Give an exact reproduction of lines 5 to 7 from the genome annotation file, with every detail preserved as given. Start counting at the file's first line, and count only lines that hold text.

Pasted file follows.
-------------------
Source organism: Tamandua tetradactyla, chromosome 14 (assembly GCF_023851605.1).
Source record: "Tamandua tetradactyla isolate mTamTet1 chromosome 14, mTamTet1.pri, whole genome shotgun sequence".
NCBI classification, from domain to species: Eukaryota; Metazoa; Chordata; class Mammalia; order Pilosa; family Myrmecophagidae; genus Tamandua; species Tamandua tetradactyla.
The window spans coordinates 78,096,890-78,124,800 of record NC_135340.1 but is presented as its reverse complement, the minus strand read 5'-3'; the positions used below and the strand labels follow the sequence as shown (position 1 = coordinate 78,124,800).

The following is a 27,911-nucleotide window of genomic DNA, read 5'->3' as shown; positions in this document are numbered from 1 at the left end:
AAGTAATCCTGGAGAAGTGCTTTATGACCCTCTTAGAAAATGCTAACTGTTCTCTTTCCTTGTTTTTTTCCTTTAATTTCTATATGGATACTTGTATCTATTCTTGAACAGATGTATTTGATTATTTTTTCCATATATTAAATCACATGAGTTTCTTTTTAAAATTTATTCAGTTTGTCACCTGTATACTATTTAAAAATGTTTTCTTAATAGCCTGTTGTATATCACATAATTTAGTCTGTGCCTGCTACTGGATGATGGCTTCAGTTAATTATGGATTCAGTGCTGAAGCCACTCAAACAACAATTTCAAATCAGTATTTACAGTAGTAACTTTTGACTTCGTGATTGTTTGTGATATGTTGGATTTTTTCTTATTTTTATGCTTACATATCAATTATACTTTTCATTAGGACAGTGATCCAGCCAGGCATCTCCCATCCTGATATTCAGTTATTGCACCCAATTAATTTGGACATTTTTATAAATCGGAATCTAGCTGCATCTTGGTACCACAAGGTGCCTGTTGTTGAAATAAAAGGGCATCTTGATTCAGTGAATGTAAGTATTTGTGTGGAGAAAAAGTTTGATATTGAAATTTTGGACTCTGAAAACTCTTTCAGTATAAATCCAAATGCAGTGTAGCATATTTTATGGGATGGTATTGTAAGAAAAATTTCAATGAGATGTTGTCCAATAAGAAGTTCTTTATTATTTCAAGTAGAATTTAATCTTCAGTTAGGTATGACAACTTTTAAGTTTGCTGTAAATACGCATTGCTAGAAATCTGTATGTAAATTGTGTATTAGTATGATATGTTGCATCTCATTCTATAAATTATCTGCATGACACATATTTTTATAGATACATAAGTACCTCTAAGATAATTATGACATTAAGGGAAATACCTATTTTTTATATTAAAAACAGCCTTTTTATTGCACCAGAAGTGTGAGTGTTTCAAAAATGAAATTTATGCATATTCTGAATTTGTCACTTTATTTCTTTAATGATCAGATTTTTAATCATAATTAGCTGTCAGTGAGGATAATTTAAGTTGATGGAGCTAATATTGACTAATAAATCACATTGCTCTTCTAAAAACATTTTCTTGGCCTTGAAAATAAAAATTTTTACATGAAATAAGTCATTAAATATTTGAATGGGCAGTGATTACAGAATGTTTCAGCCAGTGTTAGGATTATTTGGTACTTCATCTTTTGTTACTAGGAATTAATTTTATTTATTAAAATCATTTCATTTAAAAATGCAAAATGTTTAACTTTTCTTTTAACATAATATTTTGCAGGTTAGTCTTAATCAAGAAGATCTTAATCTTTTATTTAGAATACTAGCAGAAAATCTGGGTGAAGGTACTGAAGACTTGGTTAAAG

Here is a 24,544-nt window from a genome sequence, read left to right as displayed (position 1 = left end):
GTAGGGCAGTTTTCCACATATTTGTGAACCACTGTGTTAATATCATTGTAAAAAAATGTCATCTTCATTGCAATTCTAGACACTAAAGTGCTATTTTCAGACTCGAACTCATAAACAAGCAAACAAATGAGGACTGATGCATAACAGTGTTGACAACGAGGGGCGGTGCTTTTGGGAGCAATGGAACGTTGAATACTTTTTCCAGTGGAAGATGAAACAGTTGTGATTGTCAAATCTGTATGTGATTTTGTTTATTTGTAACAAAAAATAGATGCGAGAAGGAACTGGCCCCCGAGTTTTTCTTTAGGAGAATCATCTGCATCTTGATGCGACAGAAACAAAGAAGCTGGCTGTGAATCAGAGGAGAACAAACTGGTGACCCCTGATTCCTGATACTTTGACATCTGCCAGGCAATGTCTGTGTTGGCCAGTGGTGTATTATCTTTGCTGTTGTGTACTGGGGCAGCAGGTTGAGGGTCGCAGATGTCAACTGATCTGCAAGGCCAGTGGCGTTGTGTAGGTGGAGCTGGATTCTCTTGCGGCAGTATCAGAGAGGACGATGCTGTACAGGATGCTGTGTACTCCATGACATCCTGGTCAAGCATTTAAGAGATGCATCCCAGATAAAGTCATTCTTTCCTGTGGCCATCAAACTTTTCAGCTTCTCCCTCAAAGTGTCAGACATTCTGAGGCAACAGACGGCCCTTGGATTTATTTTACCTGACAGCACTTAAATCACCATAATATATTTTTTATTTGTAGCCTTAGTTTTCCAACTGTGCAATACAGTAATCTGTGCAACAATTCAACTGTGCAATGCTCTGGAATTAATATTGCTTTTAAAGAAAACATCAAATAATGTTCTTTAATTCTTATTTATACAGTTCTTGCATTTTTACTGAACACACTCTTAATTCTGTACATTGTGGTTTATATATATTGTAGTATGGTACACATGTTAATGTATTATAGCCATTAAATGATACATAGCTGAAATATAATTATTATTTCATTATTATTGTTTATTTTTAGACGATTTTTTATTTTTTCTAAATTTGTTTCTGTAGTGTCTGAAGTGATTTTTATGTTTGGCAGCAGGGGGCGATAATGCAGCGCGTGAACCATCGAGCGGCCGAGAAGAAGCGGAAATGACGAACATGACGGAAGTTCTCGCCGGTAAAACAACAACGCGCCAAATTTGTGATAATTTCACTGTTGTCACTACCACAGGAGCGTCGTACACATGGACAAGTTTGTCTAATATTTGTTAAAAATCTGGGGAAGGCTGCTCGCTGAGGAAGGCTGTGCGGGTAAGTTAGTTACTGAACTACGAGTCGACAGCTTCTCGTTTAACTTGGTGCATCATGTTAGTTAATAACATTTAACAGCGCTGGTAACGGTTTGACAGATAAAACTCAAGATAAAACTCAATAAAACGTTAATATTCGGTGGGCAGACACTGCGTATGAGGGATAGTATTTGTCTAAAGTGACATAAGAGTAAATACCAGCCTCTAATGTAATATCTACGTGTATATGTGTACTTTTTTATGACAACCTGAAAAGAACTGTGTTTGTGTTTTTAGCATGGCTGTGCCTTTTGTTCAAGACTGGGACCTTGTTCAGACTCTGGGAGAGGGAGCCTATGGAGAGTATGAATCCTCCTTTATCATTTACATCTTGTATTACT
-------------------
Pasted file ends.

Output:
The following is a 27,911-nucleotide window of genomic DNA, read 5'->3' as shown; positions in this document are numbered from 1 at the left end:
AAGTAATCCTGGAGAAGTGCTTTATGACCCTCTTAGAAAATGCTAACTGTTCTCTTTCCTTGTTTTTTTCCTTTAATTTCTATATGGATACTTGTATCTATTCTTGAACAGATGTATTTGATTATTTTTTCCATATATTAAATCACATGAGTTTCTTTTTAAAATTTATTCAGTTTGTCACCTGTATACTATTTAAAAATGTTTTCTTAATAGCCTGTTGTATATCACATAATTTAGTCTGTGCCTGCTACTGGATGATGGCTTCAGTTAATTATGGATTCAGTGCTGAAGCCACTCAAACAACAATTTCAAATCAGTATTTACAGTAGTAACTTTTGACTTCGTGATTGTTTGTGATATGTTGGATTTTTTCTTATTTTTATGCTTACATATCAATTATACTTTTCATTAGGACAGTGATCCAGCCAGGCATCTCCCATCCTGATATTCAGTTATTGCACCCAATTAATTTGGACATTTTTATAAATCGGAATCTAGCTGCATCTTGGTACCACAAGGTGCCTGTTGTTGAAATAAAAGGGCATCTTGATTCAGTGAATGTAAGTATTTGTGTGGAGAAAAAGTTTGATATTGAAATTTTGGACTCTGAAAACTCTTTCAGTATAAATCCAAATGCAGTGTAGCATATTTTATGGGATGGTATTGTAAGAAAAATTTCAATGAGATGTTGTCCAATAAGAAGTTCTTTATTATTTCAAGTAGAATTTAATCTTCAGTTAGGTATGACAACTTTTAAGTTTGCTGTAAATACGCATTGCTAGAAATCTGTATGTAAATTGTGTATTAGTATGATATGTTGCATCTCATTCTATAAATTATCTGCATGACACATATTTTTATAGATACATAAGTACCTCTAAGATAATTATGACATTAAGGGAAATACCTATTTTTTATATTAAAAACAGCCTTTTTATTGCACCAGAAGTGTGAGTGTTTCAAAAATGAAATTTATGCATATTCTGAATTTGTCACTTTATTTCTTTAATGATCAGATTTTTAATCATAATTAGCTGTCAGTGAGGATAATTTAAGTTGATGGAGCTAATATTGACTAATAAATCACATTGCTCTTCTAAAAACATTTTCTTGGCCTTGAAAATAAAAATTTTTACATGAAATAAGTCATTAAATATTTGAATGGGCAGTGATTACAGAATGTTTCAGCCAGTGTTAGGATTATTTGGTACTTCATCTTTTGTTACTAGGAATTAATTTTATTTATTAAAATCATTTCATTTAAAAATGCAAAATGTTTAACTTTTCTTTTAACATAATATTTTGCAGGTTAGTCTTAATCAAGAAGATCTTAATCTTTTATTTAGAATACTAGCAGAAAATCTGGGTGAAGGTACTGAAGACTTGGTTAAAG

Here is a 24,544-nt window from a genome sequence, read left to right as displayed (position 1 = left end):